At the end, they left in haste.
Last week, the mentally ill residents of Dahlia Gar dens Guest Home packed up their belongings in big garbage bags as relatives and social workers hustled them off to new surroundings.
The El Monte board-and-care home had been given two days to shut its doors under a rare license suspension issued by the state. By the time Joe Chavez got there, his brother already had been moved.
Chavez was upset, partly because he didn't know where social workers had taken his 48-year-old brother, a diagnosed schizophrenic who had lived in the home for more than a year. Partly because no one had told him about the closure; he had read about it in that morning's newspaper. But mostly because he was suddenly learning that Dahlia Gardens was a troubled place that had racked up 78 violations of state regulations within the past year.
"I didn't know anything about that," said Chavez, a La Puente resident. "I would have been here a long time ago and gotten him out of here."
Chavez's dilemma underscores a common worry for the families of the mentally ill. Their unmanageable relatives often are referred by social workers to homes that might provide secure, healthy surroundings--or might not; the social workers are too busy to know the home's record intimately and few members of the public know how to find out themselves. Even families who do know how to look up a home's file with the state Department of Social Services may find some of the paperwork removed for confidentiality reasons. The public sees the bare-bones citations, which include a list of violations and dates.
In the case of Dahlia Gardens, the citations alone were formidable. Lack of adequate staff. Poorly trained personnel. Staff doing housework instead of supervising residents. Residents substituting for staff, with access to keys and client records. Failure to dispense medication. Dirty linens. Cockroaches.
But someone reading the home's extensive file--nearly 150 violations since it opened in 1987--would not find a clue that a woman, left unsupervised three years ago, got into the home's medicine cabinet and took a lethal overdose of drugs.
Nor would they see that a man had been slain there Feb. 8, allegedly by a fellow resident.
These and other earmarks of potential danger were revealed last week in the state's suspension order as among the reasons why the state did not wait to go through a formal hearing process before ordering the home closed.
Dahlia Gardens owner Karl Hoffman has declined comment since the state decided to seek revocation of his license. His attorney, Doug Otto, could not be reached for comment.
But in a previous interview with The Times, Hoffman said the home had only minor violations, all of which had been corrected. Hoffman said any problems he had with the state were the result of misunderstandings on his part.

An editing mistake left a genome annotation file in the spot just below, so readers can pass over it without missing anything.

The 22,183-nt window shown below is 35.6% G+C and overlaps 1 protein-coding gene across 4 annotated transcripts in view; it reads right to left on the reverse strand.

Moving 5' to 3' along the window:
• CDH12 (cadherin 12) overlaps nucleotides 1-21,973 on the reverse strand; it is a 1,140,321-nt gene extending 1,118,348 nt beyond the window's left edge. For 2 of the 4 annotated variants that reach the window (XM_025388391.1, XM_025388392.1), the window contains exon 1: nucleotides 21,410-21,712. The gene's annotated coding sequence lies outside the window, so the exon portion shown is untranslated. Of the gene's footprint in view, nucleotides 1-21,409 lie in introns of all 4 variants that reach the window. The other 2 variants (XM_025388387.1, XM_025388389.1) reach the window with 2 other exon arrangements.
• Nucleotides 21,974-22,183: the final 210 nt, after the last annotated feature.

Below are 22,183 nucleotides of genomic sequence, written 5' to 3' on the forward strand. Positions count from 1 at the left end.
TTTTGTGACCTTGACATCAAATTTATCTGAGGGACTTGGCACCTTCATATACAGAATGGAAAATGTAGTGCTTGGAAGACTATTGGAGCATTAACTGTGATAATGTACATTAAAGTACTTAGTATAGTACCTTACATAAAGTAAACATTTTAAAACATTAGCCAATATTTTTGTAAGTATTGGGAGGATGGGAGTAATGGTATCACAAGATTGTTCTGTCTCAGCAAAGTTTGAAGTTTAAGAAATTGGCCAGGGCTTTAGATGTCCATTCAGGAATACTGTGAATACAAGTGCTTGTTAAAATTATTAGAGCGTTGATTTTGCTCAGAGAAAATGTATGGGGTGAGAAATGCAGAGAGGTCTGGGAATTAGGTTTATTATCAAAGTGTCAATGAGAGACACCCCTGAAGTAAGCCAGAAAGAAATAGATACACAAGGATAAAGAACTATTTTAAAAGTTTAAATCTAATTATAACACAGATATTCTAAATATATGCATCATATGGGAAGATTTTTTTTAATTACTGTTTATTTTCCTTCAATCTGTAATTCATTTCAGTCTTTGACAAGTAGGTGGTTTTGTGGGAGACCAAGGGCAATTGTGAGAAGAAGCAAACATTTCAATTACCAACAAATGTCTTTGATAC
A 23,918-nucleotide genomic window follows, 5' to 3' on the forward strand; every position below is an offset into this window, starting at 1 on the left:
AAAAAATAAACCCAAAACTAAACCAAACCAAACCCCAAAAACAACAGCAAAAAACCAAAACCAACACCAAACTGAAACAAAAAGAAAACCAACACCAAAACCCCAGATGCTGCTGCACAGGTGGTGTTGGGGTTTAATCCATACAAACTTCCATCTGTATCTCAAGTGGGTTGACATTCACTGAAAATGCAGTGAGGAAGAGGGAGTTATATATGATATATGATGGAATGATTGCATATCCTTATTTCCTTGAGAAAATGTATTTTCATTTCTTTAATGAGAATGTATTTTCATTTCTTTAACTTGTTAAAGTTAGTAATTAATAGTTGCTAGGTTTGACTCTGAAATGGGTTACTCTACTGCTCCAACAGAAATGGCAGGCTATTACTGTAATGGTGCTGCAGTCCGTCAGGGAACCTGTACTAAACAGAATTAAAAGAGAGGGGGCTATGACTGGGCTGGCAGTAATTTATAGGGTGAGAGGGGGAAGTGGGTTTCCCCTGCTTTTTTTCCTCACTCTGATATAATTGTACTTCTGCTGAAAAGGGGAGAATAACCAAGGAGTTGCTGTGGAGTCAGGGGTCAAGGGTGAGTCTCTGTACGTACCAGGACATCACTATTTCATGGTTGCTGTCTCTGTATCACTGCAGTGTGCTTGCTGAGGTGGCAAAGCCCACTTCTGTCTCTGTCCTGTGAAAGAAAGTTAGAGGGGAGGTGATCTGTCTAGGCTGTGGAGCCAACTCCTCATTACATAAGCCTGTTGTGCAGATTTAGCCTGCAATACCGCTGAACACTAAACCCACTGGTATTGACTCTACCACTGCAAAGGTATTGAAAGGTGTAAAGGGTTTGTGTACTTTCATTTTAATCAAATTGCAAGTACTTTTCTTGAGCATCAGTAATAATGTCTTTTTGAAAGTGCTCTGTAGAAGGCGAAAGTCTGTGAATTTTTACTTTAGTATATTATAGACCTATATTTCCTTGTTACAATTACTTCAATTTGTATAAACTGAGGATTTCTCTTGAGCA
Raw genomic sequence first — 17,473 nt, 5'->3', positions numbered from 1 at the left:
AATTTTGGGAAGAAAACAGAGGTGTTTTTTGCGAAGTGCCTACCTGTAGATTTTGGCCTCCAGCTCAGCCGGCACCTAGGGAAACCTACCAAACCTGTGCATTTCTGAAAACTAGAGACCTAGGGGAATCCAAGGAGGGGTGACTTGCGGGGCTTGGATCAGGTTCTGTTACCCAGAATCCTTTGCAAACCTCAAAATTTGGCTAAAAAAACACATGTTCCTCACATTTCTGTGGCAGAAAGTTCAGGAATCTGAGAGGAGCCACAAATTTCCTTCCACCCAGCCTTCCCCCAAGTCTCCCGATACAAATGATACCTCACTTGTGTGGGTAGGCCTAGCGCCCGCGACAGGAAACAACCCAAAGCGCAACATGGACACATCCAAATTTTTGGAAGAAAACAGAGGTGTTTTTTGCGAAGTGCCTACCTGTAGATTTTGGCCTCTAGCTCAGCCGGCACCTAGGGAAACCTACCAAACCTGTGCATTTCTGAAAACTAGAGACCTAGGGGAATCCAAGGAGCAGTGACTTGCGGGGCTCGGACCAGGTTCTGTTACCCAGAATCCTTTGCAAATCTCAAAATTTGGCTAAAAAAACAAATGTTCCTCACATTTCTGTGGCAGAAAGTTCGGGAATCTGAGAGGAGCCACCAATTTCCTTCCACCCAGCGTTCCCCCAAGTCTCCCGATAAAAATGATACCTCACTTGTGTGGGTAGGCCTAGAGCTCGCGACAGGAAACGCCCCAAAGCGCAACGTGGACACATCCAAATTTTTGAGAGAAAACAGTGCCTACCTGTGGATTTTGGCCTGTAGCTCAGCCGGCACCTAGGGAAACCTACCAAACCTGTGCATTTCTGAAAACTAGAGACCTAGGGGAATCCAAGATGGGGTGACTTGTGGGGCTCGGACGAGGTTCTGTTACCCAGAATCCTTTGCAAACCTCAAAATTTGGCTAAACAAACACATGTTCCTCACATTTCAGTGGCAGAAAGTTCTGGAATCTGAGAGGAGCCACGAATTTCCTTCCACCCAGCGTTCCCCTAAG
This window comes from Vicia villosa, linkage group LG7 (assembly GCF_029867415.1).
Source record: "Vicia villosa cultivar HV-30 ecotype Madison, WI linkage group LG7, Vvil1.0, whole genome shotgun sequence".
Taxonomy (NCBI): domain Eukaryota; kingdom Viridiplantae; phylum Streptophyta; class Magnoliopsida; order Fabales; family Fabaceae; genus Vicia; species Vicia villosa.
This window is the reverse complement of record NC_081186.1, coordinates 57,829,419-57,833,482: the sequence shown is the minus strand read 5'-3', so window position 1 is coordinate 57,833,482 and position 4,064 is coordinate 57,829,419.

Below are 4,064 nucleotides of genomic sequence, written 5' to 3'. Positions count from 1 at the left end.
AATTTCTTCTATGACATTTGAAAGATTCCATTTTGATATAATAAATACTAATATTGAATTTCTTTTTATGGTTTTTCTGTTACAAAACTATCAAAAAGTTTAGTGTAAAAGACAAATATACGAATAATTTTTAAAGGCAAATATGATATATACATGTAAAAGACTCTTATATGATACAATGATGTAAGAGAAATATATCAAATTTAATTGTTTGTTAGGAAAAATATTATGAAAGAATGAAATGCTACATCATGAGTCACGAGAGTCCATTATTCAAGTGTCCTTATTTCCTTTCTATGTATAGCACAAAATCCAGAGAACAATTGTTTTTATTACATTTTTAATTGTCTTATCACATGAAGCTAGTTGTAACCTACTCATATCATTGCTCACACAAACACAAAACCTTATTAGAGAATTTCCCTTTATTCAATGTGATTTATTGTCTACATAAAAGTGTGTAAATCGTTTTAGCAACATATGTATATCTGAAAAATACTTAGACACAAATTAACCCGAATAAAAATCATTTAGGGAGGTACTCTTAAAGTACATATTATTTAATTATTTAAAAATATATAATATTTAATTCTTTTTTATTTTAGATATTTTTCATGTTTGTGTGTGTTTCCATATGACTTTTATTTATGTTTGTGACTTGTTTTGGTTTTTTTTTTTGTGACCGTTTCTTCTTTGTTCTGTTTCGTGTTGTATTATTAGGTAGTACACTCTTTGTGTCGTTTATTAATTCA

"I didn't understand what was required," he said. "I run an excellent home for the people. They know I care for them."
According to the state suspension order, Hoffman "engaged in a pattern and practice of failing or refusing to employ sufficient qualified staff to ensure the provision of adequate care and supervision to clients . . . in spite of numerous warnings and directions."
The suspect in the beating death had been evicted from a previous home for violence, according to the state's temporary suspension order. The order said he also had killed another person, although it gave no details about that death, and that he had spent time in a psychiatric ward during the two months before the killing after complaining of hearing voices that told him to kill. Dahlia Gardens admitted him even though "they knew or should have known that (he) presented a danger to others," the order said.
But all the public file shows about the beating death is a citation issued Feb. 10 for lack of supervision involving "the incident on 2-8-95."
The public records do not include "incident reports," which homes must file in the event of an unusual occurrence, said Martha Lopez, a deputy director for the Department of Social Services. Incident reports are withheld from public files because they include confidential information, such as a client's name and mental capacity, she said. It would take too much staff time to peruse all reports and black out confidential information, she said.
If someone requested an incident report, however, or even asked to see all of a home's incident reports, "surely, we would honor that," Lopez said.
But an advocate for the mentally ill criticized the state procedures, saying it should routinely make all important information available to the public.
"That's ridiculous," said Tilda De Wolfe, president of the San Gabriel Valley Alliance for the Mentally Ill. "No matter how hard you try, you are not going to be coming up with all the information you need. We should probably push for some cleaning up for the regulations."
Information in the public file is adequate for family members to get a feel for a home's record, Lopez said. But reading the public file is no substitute for visiting the home, more than once and at different times of the day, she said.
"There is quite a bit of information in there to give them clues," she said. "The most important thing is for them to talk to the staff of the facility and to talk to residents themselves."
Family members often get referrals on institutions from county and private social workers. But county social workers rely on the state's judgment, said Ambrose Rodriguez, assistant director of adult services for the county Department of Mental Health. If a home is licensed, social workers figure that the state has done its homework and will place clients there, Rodriguez said.
But De Wolfe said families assume that a social worker who makes a referral thinks the home is well run--not just that it has managed to hang on to its license.
"I think it's a shame if (social workers) don't have more selectivity," she said.
"When a family gets a recommendation from a social worker . . . (the social workers) are supposed to know," said Jean Sanchez, a volunteer with the Alliance for the Mentally Ill. "I know sometimes social workers recommend places to families that they have not been to. I know that. Who is the family supposed to rely on?"
Rodriguez said that keeping tabs on board-and-care homes isn't the social workers' responsibility. "It's clearly (the state's) responsibility," he said. "They have the statutory authority to oversee (homes). . . . It's their responsibility to license the facility and make sure those facilities meet state standards. As long as they meet state standards . . . we are operating on the assumption that it's OK to have patients there."